The Museum of Latin American Art in Long Beach has been like the downtrodden stepchild of Southern California's glamorous museum family -- often ignored by critics, overlooked by art elites and forced to work overtime for every scrap of credibility it can muster.
Its location hasn't helped. Far from the imposing hilltops and grand boulevards of its Los Angeles cousins, MOLAA is situated on a humble and colorless stretch of Alamitos Avenue, perhaps the last place you'd expect to find a respectable collection of fine art. Its nearby neighbors are a Laundromat, a Mexican restaurant and a Catholic Church, a mix that hasn't changed much since the art house was founded more than a decade ago in a modest building that had all the curb appeal of a community center.
This month, though, MOLAA has put on its glass slipper and is finally ready for the ball.
Expanded and remodeled with a dramatic, traffic-stopping facade, the museum is celebrating a grand reopening with a monthlong series of cultural events, including a fashion show, a family festival, a salsa dance party and a concert by critically acclaimed Mexican singer Lila Downs. The festivities kick off next Saturday with a black-tie banquet chaired and hosted by two Emmy-winning television personalities: Univision talk-show host Cristina Saralegui and CBS 2 News co-anchor Laura Diaz.
For The Record
Los Angeles Times Wednesday June 06, 2007 Home Edition Main News Part A Page 2 National Desk 1 inches; 35 words Type of Material: Correction
Latin art museum: An article in Saturday's Calendar section about the expansion of the Museum of Latin American Art in Long Beach identified Gregorio Luke as the museum's executive director. Luke is the museum's director.
The inauguration of the expanded facility marks a milestone for the museum and for the often marginalized Latin American art it was designed to showcase.
"It's an indescribable feeling of being a part of this historic moment," says Gregorio Luke, the museum's Mexican-born executive director. "I really think this museum is going to take Latin American art to a whole new level of awareness here."
You could call MOLAA the little museum that could, totally upstaging the massive metropolis to the north. It's almost a scandal that L.A. has no comparable Latino-themed museum -- not yet anyway.
MOLAA has succeeded largely due to the disciplined patronage of its founder and chief benefactor, Dr. Robert Gumbiner. But as the good doctor's right-hand man, Luke has been a linchpin in implementing the museum's mission.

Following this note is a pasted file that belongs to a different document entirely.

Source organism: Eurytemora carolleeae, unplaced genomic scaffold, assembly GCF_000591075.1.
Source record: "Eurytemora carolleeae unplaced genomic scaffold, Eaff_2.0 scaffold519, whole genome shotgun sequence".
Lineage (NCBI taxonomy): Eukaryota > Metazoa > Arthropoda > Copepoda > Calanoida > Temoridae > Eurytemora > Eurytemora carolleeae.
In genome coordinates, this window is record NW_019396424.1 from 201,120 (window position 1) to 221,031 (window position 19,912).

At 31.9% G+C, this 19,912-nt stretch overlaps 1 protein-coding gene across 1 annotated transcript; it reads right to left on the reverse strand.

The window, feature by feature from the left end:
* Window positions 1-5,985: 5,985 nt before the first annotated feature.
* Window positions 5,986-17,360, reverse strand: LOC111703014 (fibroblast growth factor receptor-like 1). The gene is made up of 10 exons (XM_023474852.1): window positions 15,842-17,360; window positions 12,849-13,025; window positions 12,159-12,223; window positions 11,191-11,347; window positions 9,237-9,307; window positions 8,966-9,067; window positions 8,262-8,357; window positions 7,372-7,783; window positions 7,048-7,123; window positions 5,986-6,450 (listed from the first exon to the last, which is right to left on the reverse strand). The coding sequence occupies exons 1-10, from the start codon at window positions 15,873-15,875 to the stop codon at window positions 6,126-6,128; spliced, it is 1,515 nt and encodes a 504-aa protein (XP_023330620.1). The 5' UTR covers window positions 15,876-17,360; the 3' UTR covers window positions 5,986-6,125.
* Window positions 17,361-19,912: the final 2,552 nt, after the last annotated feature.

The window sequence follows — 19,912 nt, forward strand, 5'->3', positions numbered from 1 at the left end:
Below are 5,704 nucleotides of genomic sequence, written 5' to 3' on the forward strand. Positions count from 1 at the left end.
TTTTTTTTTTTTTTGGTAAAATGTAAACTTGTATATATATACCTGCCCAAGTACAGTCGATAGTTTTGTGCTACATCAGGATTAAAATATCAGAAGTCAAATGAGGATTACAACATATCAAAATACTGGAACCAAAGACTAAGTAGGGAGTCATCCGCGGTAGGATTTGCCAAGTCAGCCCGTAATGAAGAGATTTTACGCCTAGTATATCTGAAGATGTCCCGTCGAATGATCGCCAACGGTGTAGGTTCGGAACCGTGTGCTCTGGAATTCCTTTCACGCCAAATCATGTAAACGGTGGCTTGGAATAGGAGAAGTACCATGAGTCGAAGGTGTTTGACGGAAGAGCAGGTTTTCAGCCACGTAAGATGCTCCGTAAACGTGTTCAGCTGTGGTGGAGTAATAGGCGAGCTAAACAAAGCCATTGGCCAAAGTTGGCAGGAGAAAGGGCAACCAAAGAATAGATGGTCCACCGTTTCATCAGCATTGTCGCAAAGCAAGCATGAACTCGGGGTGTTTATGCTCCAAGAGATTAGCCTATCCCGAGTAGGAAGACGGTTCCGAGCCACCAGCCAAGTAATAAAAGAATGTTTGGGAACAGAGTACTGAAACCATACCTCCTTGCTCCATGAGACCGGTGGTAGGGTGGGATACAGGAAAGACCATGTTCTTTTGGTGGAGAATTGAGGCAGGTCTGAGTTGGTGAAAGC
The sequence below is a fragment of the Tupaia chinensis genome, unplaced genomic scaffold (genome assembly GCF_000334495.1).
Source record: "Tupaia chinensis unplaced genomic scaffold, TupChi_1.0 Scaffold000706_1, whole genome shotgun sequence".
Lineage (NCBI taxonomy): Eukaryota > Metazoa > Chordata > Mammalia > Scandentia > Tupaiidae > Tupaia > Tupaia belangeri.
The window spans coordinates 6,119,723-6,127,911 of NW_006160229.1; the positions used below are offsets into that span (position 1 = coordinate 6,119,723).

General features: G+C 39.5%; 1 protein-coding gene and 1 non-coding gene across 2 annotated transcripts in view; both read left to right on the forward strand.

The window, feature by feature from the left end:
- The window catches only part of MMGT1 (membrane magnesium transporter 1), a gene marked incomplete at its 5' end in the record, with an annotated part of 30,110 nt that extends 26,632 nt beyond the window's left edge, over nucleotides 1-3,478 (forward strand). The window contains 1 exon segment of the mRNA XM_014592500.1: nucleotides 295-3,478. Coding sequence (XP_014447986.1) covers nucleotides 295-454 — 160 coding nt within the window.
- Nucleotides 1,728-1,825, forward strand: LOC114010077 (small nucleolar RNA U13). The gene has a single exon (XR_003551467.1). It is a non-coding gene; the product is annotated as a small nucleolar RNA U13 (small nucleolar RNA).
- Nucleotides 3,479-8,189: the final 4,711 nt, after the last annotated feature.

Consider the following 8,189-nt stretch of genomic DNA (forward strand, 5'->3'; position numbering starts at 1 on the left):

Over lunch this week at his favorite steak house, Luke discussed his vision of a pan-Latin American culture that crosses national boundaries, a Bolivarian ideal he embraced only after coming to this country, ironically.
"I used to think only in terms of Mexico and Mexican culture," says Luke, former cultural attache with the Mexican Embassy in Washington, D.C. "But for me, these years at MOLAA have suddenly made me appreciate the art of Peru and Ecuador, the music of Brazil, the pupusas of El Salvador and the mate of Argentina. I think the museum is going to be able to inspire this expanded sense of identity for everybody that comes to it."
That unifying concept is captured in MOLAA's soaring new architecture, as bold as some of the art inside. The contemporary facade, designed by Mexican architect Manuel Rosen, is composed of intersecting planes lifted high off the ground, representing those cultural bridges the museum is working to create. The building is skirted by cool pools of water and hardscapes of rock and agave plants, the source of tequila, Mexico's most traditional liquor.
Luke calls it an oasis, and it's an apt term. It's hard not to feel your spirits lifted when you come upon the striking structure, set diagonally on a spacious corner lot that creates instant breathing room in its cramped urban environment. Finally, Latin American art has been given the space of beauty and dignity that it deserves. Luke hopes it will help attract a broader audience and give Latin American art an overdue recognition "as an equal partner at the table," rather than something peripheral to European and U.S. art.
I've been coming to the museum for several years now and feel a sort of homegrown affection for it. While I was dating my wife, we attended a few special events at MOLAA, dancing salsa to a band from Havana and hearing Luke's rapturous lecture on the Mexican rebozo.
Many mainstream museums feature live Latin music to attract a larger Latino audience. But at MOLAA, the music doesn't feel like a promotional hook. It feels organically integrated with its setting, since music, art, cuisine, literature and fashion all fall within its exclusively Latino cultural mission.
Yet, by its crossbred nature, Latino culture always feels inclusive, Luke notes. By definition, the mestizo essence of Latin America is an amalgam of cultures and races -- white and black, mulatto and criollo, Asian and indigenous.
"When looking at Latin American art, you never get the feeling of looking at a foreign culture," says Luke. "There's always something there that's familiar to you."
Views from both sides of the border